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The Magic Cafe Forum Index » » Not very magical, still... » » Book Club: 'Carter Beats the Devil.' (0 Likes) Printer Friendly Version

Caleb Strange
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Now would probably be a good time to start our discussions. I'm pushed for time, so I'll make only one comment, for now, about this book.

When I 'chose' this book, I hadn't read it, so it didn't feel like my choice (I was just being uncharacteristically pro-active and trying to get things moving). However, having read the book (in one sitting) I am more than happy for it to count as my choice Smile.

Regards,

Caleb Strange.
-- QCiC --
Beetroot
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One sitting!!!!!

I only get to read a few pages a night! I was just over a hundred pages in when we started. I'm only half way through now. I've just worked a 13 hour day so it shows the problem I'm having keeping up.

Let the discussions begin (while I frantically try to catch up - and I think I've got another long day at work tomorrow). Smile
Caleb Strange
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SIGH!!!

Looks like I'm going to have to start this one after all Smile.

This might take a day or two, as I'm metaphorically snowed under at the moment. If anyone one wants to chip in while I'm shovelling, please feel free.

Regards,

Caleb Strange.
-- QCiC --
Chrystal
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Hi Caleb,

Just wanted you to know I hadn't forgotten about our "Book Club". Due to time restraints as well, I've been unable to get hold of the book..Grumble, grumble.

Both stores that I checked so far were out of stock and I even asked friends if they happen to have it in their libraries. No luck so far!

I too can read a book in one sitting (on a rare day off) so hopefully I can join in the discussion.

PS ..Would have offered to start..while you are busy but alas no book yet. Smile
I know there were plenty that said they would read it so perhaps someone can help out?
GlenD
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Alright, I read it and I guess I get to go first.
It was great and I had no idea what to expect. I admit I am weak on magic and magician history so I have no idea just how much of the story and the character are totally fictitious. But regardless of my ignorance, the book was a very enjoyable read. The Carter character was really cool and I was wondering just how well anybody will be able to portray him on the big screen (assuming they make a movie out of it).
I will also admit to not being sure exactly what DID happen the night of Harding's appearance on Carter's stage. I just didn't get it and felt a little disappointment at that. Maybe I am dense and missed something there.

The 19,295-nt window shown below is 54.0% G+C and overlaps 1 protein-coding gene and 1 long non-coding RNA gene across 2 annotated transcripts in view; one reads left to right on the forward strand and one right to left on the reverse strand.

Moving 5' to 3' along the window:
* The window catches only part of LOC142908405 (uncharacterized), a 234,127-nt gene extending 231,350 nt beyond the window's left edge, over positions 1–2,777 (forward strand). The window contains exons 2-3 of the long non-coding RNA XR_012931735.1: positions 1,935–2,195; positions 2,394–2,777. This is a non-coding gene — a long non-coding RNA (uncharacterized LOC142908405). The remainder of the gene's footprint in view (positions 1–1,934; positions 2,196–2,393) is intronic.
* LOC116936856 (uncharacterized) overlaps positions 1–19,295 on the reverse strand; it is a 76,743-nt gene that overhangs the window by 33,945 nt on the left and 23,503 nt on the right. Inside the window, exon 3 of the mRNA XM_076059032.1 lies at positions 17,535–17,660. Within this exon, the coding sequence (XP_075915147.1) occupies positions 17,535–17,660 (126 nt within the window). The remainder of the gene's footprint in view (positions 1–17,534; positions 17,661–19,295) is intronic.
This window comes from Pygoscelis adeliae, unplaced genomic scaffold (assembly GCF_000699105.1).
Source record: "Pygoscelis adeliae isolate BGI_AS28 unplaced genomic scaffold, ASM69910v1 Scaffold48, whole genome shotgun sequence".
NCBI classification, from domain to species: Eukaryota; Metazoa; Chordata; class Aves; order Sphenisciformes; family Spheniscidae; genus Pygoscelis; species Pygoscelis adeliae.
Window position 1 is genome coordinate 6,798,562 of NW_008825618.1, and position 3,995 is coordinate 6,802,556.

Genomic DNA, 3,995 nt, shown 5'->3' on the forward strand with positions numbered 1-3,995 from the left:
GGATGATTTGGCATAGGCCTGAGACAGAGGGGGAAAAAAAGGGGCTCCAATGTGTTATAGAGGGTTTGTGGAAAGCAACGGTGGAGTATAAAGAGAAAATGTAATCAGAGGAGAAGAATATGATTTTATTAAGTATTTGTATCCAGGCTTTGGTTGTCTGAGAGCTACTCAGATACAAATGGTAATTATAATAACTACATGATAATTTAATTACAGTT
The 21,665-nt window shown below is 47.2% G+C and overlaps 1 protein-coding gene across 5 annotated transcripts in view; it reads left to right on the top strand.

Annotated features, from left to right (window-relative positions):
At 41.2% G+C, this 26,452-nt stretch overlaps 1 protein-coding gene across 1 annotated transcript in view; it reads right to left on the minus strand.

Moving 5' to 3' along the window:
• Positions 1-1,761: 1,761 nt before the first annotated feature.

So, all of you's guys got to finish the book, so you can offer some feedback here.
Did anyone else read it yet ???
Smile

GlenD
"A miracle is something that seems impossible but happens anyway" - Griffin

"Any future where you succeed, is one where you tell the truth." - Griffin (Griffin rocks!)
Ellen Kotzin
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I'm in guys--working my way through it....
I'll be contributing very soon.

Ellen
Payne
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I gave up on this turkey half-way through. I found the authors interpretation of many of the characters too unbelieveable to waste my time by finishing this book.

The conflict between the thinly veiled Lafyette (Mysterioso) and Houdini was completely perposterous as in real life they were friends. Lafyette cherished his dog so because it had been a gift from Houdini.

The last straw though came when Houdini offered to help the career of the up and coming Carter. This uncharacteristic kindness made me remember the Harry Blackstone Sr. quote: when asked who Houdini's favorite magicians were Blackstone replied "Dead Ones".

Houdini abhored his competitors and it is extremely unlikely that he would have gone out of his way to help an up and coming one out. That's where I stopped reading.
"America's Foremost Satirical Magician" -- Jeff McBride.
Beetroot
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I didn't want to comment until I had finished reading it but (and feel free to berate me as you wish)...

One of the problems I'm having with the book is the line between fact and fiction. Perhaps I shouldn't care but because (I believe) no indication is given to the difference between the two. I wonder what the point of writing the book is.

For example, I lead a pretty average but content life. If someone wrote about me, they could embelish the story and make it interesting and (should miracles happen) exciting! But then, why bother to base it on me?

I'm really not clear who the audience is supposed to be for this book. Non-magician's probably won't know who Carter is so, again, why go to the effort of basing it somewhere around fact?